…and replaced with these warning signs to maintain distance.
I think this particular path could have been left open with these warnings to begin with, because there’s so much room to go around people even if it did draw a crowd. It’s not like the paths along the base or top of the bluffs near the coast where you really can’t keep your distance if there are too many people (particularly when the beach itself is closed).
Heck, there’s more room to spread out here than on the sidewalks along most streets. I think the only reason they closed this path to begin with was that they had closed the other paths — the ones that don’t have giant open spaces on either side — and were concerned about people gravitating toward the one remaining path and, once again, creating a crowd.
It’s worth remembering, as California moves to stage 2 and cities and counties start loosening pandemic restrictions, that the coronavirus pandemic isn’t over. We’ve slowed its progress enough that it looks like we can take a few more risks without overwhelming the health system, but if we go back to large gatherings and people milling about together, we’ll be right back where we started.
And we still don’t know how long antibodies provide immunity — if at all.
Keep your masks. And keep your distance.
Even Minions are wearing face masks when they’re out pillaging.
Remember the opening from the 1980s Flash Gordon, where the villain has a dashboard with buttons labeled with various disasters? He used it like a sound effects board: Press the Earthquake button and it would trigger an earthquake. Press the Hurricane button and trigger a hurricane. Press the freaking Hot Hail button and it would trigger a fiery hailstorm. (seriously).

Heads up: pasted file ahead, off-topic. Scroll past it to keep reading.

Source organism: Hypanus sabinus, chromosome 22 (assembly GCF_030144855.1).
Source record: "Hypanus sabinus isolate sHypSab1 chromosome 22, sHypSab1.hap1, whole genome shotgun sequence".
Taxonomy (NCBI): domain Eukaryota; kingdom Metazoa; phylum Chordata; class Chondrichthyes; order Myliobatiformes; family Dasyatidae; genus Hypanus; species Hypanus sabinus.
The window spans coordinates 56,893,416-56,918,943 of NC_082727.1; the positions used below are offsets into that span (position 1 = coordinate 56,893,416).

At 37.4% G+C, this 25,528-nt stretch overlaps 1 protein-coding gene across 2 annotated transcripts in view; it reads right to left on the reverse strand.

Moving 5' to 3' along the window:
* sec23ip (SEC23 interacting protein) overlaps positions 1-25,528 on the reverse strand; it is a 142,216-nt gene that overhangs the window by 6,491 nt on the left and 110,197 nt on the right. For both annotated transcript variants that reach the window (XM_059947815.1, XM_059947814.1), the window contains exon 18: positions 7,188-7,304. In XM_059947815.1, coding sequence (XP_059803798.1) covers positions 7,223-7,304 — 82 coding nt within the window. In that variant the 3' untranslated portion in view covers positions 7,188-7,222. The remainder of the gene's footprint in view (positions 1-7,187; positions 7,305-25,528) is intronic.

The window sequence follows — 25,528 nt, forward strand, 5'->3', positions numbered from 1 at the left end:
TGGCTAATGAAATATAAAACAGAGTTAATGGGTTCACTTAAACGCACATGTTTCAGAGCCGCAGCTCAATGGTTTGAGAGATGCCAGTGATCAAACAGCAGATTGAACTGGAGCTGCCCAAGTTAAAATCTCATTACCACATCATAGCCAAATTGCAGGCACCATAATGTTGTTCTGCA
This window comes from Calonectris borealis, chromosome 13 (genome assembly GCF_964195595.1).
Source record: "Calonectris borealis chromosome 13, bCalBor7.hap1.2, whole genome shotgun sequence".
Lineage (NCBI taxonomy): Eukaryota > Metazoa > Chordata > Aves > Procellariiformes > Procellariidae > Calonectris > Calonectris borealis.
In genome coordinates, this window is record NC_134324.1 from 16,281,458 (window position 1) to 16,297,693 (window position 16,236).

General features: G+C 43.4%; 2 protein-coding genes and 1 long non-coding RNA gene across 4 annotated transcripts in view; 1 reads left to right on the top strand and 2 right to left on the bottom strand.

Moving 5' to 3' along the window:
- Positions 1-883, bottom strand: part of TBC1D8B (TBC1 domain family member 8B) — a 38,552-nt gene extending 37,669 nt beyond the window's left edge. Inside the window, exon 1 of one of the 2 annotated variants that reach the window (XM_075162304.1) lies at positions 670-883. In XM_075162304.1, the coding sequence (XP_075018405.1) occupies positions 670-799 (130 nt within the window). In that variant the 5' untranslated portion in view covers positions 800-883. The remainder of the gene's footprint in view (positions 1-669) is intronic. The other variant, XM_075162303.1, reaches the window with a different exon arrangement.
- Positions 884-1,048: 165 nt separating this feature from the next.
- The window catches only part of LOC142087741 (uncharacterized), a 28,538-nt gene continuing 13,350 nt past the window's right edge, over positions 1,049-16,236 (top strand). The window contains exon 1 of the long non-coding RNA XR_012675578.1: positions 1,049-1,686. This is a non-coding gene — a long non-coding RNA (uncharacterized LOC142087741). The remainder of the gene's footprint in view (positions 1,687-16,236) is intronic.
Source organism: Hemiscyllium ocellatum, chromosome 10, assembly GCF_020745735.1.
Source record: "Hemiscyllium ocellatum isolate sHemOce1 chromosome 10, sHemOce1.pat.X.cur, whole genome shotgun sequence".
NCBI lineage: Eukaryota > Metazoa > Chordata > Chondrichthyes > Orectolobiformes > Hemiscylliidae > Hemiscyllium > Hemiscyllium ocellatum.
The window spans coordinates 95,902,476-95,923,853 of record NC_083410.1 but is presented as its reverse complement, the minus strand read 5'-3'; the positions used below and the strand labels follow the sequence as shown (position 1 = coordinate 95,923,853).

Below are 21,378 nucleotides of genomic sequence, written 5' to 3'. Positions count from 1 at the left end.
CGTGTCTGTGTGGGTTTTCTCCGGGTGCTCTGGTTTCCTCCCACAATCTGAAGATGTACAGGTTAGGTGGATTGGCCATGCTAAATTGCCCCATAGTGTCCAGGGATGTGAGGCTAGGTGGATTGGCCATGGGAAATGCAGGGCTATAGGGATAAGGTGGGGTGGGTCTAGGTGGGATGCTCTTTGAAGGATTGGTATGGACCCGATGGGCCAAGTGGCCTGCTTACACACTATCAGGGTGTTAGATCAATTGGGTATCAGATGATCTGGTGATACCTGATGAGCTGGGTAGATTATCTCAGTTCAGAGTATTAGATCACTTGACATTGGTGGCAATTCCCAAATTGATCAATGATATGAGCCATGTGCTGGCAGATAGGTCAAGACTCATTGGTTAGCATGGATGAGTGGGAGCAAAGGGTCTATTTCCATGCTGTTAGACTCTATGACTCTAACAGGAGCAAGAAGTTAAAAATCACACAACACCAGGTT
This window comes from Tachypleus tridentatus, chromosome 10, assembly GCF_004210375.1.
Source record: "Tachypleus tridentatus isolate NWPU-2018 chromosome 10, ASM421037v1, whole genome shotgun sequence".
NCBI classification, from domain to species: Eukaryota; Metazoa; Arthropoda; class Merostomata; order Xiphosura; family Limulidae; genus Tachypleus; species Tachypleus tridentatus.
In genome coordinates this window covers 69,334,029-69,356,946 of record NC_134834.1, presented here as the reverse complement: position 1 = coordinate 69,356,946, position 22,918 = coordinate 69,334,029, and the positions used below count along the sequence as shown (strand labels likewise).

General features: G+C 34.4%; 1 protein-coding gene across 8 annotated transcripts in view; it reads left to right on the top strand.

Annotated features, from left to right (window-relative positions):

I kinda feel like “Murder Hornets” is another button on that patch board.
For what it’s worth, the Smithsonian has a more…measured take on them: No, Americans Do Not Need to Panic About ‘Murder Hornets’
The Asian giant hornet, seen for the first time in North America in 2019, is unlikely to murder you or U.S. bees, according to Smithsonian entomologist
I mentioned last week that Manhattan Beach had closed all their parks outright, rather than just closing equipment and facilities. Over the weekend heat wave, they reopened at least Polliwog Park, taking down the caution tape from the perimeter and instead wrapping individual playgrounds, gazebos, sculptures and even picnic tables with metal fencing.
And signs. Signs and fences everywhere.
I’d been able to see at least some of the signs from the side of the road last week, reminding you of the Covid-19 mantras: Cover your face. Keep six feet apart. Stay home if you’re sick.
And then there were signs like the one above explaining that yes, the park open again — but only on a trial basis, and you have to follow the rules! There was even a police car parked on the lawn to show they meant business, though I’m not sure where the officer was. It’s a big park.
And then there were these, posted on all those portable fences.
Some cities around here have just wrapped their playgrounds in caution tape. Manhattan Beach wants to make sure you know why it’s closed.
Even the interactive art installations.